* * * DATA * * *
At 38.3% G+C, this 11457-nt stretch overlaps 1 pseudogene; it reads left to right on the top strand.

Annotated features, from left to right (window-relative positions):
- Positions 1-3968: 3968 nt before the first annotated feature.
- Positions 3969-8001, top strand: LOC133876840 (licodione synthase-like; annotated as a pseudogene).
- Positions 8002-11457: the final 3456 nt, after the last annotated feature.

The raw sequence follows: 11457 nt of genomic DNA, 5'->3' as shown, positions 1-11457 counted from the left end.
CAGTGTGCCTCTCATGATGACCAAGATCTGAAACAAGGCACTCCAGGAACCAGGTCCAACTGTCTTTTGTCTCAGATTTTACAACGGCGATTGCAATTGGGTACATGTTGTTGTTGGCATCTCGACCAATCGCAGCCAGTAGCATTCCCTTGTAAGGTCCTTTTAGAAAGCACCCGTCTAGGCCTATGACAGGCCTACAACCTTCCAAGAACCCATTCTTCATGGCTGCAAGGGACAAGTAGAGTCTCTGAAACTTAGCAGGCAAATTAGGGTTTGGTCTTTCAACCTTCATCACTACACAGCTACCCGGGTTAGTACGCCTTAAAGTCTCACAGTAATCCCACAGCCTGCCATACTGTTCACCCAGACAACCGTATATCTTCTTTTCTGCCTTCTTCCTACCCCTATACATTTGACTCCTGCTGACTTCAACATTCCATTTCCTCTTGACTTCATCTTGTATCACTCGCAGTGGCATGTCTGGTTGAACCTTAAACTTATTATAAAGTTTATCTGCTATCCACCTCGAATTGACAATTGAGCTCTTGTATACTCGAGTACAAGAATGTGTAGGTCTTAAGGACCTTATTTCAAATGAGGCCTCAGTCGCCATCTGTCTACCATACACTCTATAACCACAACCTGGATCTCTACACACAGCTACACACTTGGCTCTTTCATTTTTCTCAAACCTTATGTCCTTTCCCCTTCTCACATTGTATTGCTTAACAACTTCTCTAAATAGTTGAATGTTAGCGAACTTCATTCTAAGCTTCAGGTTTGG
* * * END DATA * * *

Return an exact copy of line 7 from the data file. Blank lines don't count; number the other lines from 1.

CAGTGTGCCTCTCATGATGACCAAGATCTGAAACAAGGCACTCCAGGAACCAGGTCCAACTGTCTTTTGTCTCAGATTTTACAACGGCGATTGCAATTGGGTACATGTTGTTGTTGGCATCTCGACCAATCGCAGCCAGTAGCATTCCCTTGTAAGGTCCTTTTAGAAAGCACCCGTCTAGGCCTATGACAGGCCTACAACCTTCCAAGAACCCATTCTTCATGGCTGCAAGGGACAAGTAGAGTCTCTGAAACTTAGCAGGCAAATTAGGGTTTGGTCTTTCAACCTTCATCACTACACAGCTACCCGGGTTAGTACGCCTTAAAGTCTCACAGTAATCCCACAGCCTGCCATACTGTTCACCCAGACAACCGTATATCTTCTTTTCTGCCTTCTTCCTACCCCTATACATTTGACTCCTGCTGACTTCAACATTCCATTTCCTCTTGACTTCATCTTGTATCACTCGCAGTGGCATGTCTGGTTGAACCTTAAACTTATTATAAAGTTTATCTGCTATCCACCTCGAATTGACAATTGAGCTCTTGTATACTCGAGTACAAGAATGTGTAGGTCTTAAGGACCTTATTTCAAATGAGGCCTCAGTCGCCATCTGTCTACCATACACTCTATAACCACAACCTGGATCTCTACACACAGCTACACACTTGGCTCTTTCATTTTTCTCAAACCTTATGTCCTTTCCCCTTCTCACATTGTATTGCTTAACAACTTCTCTAAATAGTTGAATGTTAGCGAACTTCATTCTAAGCTTCAGGTTTGG